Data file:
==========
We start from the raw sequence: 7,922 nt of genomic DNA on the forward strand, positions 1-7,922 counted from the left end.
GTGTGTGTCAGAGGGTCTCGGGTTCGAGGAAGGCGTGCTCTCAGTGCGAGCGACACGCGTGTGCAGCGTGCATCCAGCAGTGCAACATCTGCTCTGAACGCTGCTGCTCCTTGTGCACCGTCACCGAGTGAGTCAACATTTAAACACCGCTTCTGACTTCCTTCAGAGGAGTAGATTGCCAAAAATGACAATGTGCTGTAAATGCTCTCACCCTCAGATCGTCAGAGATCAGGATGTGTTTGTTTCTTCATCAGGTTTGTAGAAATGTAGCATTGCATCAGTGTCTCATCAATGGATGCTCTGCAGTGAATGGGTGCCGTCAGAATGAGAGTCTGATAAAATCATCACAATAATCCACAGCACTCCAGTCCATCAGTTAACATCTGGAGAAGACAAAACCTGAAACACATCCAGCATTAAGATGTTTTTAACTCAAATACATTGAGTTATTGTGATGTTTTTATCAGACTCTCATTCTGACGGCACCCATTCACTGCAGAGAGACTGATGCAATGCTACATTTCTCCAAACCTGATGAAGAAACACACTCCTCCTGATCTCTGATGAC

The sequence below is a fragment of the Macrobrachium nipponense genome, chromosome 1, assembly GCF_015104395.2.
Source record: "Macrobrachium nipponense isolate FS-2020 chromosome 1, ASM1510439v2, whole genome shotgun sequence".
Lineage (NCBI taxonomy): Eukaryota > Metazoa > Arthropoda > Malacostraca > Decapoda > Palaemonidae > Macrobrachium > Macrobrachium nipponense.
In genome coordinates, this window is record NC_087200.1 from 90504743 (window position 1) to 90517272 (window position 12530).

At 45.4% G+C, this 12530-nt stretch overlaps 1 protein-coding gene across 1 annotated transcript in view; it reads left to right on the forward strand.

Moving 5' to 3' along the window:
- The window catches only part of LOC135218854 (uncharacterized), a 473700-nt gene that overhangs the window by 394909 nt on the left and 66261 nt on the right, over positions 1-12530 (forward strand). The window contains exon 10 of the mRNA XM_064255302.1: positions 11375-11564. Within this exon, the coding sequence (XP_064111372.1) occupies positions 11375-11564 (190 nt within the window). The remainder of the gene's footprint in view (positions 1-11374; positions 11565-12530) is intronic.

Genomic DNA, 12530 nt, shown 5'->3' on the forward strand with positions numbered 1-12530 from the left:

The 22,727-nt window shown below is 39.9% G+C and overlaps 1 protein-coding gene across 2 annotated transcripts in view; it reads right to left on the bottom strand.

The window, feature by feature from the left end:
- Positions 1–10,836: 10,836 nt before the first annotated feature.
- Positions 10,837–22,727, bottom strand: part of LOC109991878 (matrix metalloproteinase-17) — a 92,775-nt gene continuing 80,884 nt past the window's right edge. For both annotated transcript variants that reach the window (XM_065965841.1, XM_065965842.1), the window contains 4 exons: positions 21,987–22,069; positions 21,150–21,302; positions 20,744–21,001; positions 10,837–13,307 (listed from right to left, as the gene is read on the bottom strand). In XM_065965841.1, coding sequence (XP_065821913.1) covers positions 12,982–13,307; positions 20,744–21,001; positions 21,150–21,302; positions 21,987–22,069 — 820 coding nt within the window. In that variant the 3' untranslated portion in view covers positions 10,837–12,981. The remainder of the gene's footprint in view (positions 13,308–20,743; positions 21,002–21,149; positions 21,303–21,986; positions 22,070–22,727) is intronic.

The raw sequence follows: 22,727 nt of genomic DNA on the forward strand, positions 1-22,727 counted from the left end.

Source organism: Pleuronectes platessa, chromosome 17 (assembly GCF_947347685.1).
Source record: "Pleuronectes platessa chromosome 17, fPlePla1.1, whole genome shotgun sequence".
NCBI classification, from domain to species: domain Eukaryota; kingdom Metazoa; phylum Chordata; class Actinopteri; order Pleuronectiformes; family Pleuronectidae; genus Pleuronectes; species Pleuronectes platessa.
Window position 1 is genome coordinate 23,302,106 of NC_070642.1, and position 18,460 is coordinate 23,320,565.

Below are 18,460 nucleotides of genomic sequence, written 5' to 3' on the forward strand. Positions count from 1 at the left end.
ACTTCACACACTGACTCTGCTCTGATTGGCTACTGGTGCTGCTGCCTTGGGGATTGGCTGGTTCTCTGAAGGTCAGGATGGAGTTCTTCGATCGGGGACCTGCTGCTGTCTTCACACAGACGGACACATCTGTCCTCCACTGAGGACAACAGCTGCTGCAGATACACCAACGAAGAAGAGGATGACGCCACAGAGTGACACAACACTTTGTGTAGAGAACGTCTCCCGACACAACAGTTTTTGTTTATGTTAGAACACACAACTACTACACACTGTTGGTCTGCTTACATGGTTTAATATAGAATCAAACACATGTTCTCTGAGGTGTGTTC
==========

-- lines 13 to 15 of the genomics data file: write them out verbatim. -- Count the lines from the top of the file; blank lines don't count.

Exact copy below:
- Positions 1–10,836: 10,836 nt before the first annotated feature.
- Positions 10,837–22,727, bottom strand: part of LOC109991878 (matrix metalloproteinase-17) — a 92,775-nt gene continuing 80,884 nt past the window's right edge. For both annotated transcript variants that reach the window (XM_065965841.1, XM_065965842.1), the window contains 4 exons: positions 21,987–22,069; positions 21,150–21,302; positions 20,744–21,001; positions 10,837–13,307 (listed from right to left, as the gene is read on the bottom strand). In XM_065965841.1, coding sequence (XP_065821913.1) covers positions 12,982–13,307; positions 20,744–21,001; positions 21,150–21,302; positions 21,987–22,069 — 820 coding nt within the window. In that variant the 3' untranslated portion in view covers positions 10,837–12,981. The remainder of the gene's footprint in view (positions 13,308–20,743; positions 21,002–21,149; positions 21,303–21,986; positions 22,070–22,727) is intronic.

The raw sequence follows: 22,727 nt of genomic DNA on the forward strand, positions 1-22,727 counted from the left end.